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Las Vegas: Focusing on the Positive

A few weeks ago I made a mistake on this blog. I expressed gratitude to the Travel Gods that I, for the various work-related conferences I’ve attended, hadn’t been asked to go to Las Vegas.

See, I’ve been to Sin City before, but it’s really not my thing. I don’t like gambling, I can’t handle the thick clouds of cigarette smoke, I’m not a big drinker, and I like windows (call me crazy). The last couple of times I went, I enjoyed a few shows – and I’m all about the awesome variety of dining options in Vegas (and I’m not talking about the buffets, people) – but after my last visit it’s possible that I may have announced to anyone who’d listen that I didn’t think I ever needed to go to Las Vegas again in my life.

And then I made the mistake I mentioned earlier – I actually wrote it down. Which is why I shouldn’t be surprised that not even a month later I was asked to moderate a panel at a conference taking place in – of course – Las Vegas. Oh, the Universe has a dry sense of humor, don’t you think?

So, like any good traveler, I’ve made a decision that I’m going to make the best of the trip, even if it’s not a place I’d choose to go on my own. For starters, I’m pleased that Vegas is (perhaps counter-intuitively) a super destination for budget travelers. Assuming you can keep your gambling to a minimum and you don’t shell out the big bucks for front-row show tickets or high-end meals, there are more cheap flights to Las Vegas and cheap hotels in Las Vegas than you can shake a stick at. (Not that I’d advise you to go shaking sticks. You might poke your eye out.)

On the earlier post, the one where I tempted fate, one of my favorite people reminded me of a bit of an offbeat attraction in Vegas that I’d heard of once a million years ago but have never seen in person – the Neon Museum, where they take all the old neon signs. It’s a bit of a neon graveyard, I guess. The museum’s page about visiting even says you’ve got to wear closed-toed shoes because there’s “broken glass and rusty metal” around. This, my friends, shouldn’t be a selling point – but for some reason, for me, it totally is. It’s so completely un-Vegas. And I think BootsnAll’s Las Vegas travel guide needs a quirky article about the neon graveyard, don’t you?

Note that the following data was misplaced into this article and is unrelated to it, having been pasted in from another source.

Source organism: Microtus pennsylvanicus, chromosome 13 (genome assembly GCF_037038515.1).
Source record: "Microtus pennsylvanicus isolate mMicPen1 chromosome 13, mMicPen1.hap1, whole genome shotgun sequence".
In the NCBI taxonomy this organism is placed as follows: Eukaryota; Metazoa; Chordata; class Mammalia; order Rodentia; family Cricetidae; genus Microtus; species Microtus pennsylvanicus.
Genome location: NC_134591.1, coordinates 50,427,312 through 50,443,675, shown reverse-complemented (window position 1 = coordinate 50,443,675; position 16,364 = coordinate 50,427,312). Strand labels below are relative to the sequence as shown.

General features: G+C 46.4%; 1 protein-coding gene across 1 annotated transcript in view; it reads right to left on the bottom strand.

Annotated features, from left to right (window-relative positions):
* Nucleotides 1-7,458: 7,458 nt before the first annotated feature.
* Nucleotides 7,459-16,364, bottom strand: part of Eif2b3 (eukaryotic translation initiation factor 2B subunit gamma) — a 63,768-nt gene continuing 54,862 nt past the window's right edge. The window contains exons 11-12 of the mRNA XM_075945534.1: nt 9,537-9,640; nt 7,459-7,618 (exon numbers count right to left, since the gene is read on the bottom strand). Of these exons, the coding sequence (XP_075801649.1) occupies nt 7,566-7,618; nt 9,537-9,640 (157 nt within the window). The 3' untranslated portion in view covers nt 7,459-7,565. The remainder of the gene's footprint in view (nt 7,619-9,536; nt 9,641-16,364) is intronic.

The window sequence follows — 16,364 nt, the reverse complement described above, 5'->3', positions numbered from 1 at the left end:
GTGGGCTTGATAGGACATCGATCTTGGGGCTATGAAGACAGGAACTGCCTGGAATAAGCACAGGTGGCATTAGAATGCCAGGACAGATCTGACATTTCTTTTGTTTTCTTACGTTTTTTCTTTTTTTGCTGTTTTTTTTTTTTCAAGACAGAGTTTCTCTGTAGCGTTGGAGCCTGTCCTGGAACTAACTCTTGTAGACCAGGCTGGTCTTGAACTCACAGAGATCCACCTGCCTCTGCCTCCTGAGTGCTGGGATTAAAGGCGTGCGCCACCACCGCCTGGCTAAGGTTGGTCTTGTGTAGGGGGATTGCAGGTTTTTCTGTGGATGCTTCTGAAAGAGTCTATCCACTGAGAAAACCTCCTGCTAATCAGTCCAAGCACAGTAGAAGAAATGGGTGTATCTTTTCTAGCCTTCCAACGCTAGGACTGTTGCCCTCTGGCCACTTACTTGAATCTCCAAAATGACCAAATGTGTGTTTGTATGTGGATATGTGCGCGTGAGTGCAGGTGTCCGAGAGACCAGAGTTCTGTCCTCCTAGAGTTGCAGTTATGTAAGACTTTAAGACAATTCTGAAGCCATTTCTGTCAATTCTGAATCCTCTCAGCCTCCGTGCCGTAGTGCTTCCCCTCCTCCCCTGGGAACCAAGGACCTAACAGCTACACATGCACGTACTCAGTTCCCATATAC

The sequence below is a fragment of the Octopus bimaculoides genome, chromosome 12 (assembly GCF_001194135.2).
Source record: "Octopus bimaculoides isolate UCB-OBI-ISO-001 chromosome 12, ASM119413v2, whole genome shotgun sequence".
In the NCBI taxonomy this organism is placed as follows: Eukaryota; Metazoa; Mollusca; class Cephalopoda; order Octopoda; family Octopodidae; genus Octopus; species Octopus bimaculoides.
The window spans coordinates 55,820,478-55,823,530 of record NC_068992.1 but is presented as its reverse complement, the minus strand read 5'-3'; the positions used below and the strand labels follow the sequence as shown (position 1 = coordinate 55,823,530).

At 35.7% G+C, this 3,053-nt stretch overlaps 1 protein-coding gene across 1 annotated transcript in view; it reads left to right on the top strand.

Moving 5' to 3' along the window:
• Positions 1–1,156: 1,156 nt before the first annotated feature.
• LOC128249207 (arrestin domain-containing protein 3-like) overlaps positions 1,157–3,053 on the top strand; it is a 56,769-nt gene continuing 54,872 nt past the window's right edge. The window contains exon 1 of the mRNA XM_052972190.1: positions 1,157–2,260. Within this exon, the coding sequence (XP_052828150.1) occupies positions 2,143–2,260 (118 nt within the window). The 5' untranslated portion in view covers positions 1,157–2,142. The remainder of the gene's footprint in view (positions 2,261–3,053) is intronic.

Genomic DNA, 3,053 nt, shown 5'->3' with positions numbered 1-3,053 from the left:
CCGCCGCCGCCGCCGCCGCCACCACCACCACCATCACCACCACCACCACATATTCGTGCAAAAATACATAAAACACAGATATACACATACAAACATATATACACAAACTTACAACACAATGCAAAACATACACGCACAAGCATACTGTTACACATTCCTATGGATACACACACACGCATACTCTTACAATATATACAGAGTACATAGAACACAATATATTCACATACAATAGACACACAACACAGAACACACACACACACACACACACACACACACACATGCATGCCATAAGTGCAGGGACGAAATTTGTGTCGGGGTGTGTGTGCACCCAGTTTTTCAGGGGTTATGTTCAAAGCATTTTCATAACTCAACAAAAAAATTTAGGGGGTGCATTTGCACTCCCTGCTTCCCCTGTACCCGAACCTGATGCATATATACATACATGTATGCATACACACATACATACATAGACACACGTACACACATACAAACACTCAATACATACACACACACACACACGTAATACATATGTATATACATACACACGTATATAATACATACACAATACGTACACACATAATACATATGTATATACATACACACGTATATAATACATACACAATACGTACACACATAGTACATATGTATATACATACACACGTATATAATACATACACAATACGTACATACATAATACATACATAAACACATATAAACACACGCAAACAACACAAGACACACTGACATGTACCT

I’ll also confess that I have a soft spot for one very Vegas thing – the whole quickie wedding deal. I eloped, am a big fan of flying in the face of the overly-expensive “traditional” wedding, and kind of like any place that supports such things. A high school friend of mine even did one of those drive-through weddings in Vegas. I’m choosing to ignore the whole Britney Spears three-hour-marriage ridiculousness that goes along with the city for the moment (I’m trying to be positive about this place, remember?), and celebrate the kitsch.

Really, I love kitsch. I do. Funky is good. Roadside attractions and things that make you go “hmm…” are good. So despite my misgivings about Vegas, I’m going to do my best to ignore the constant rattle and clang of machines everywhere designed to take your money, the haze of smoke, the fact that this zillion-watt city shouldn’t even exist in the middle of a desert, and the behavior that comes about when your marketing campaign encourages misbehavior. I’m going to do my best to focus on the things about Vegas that I like, find new things to like, and leave the rest of it for everyone else.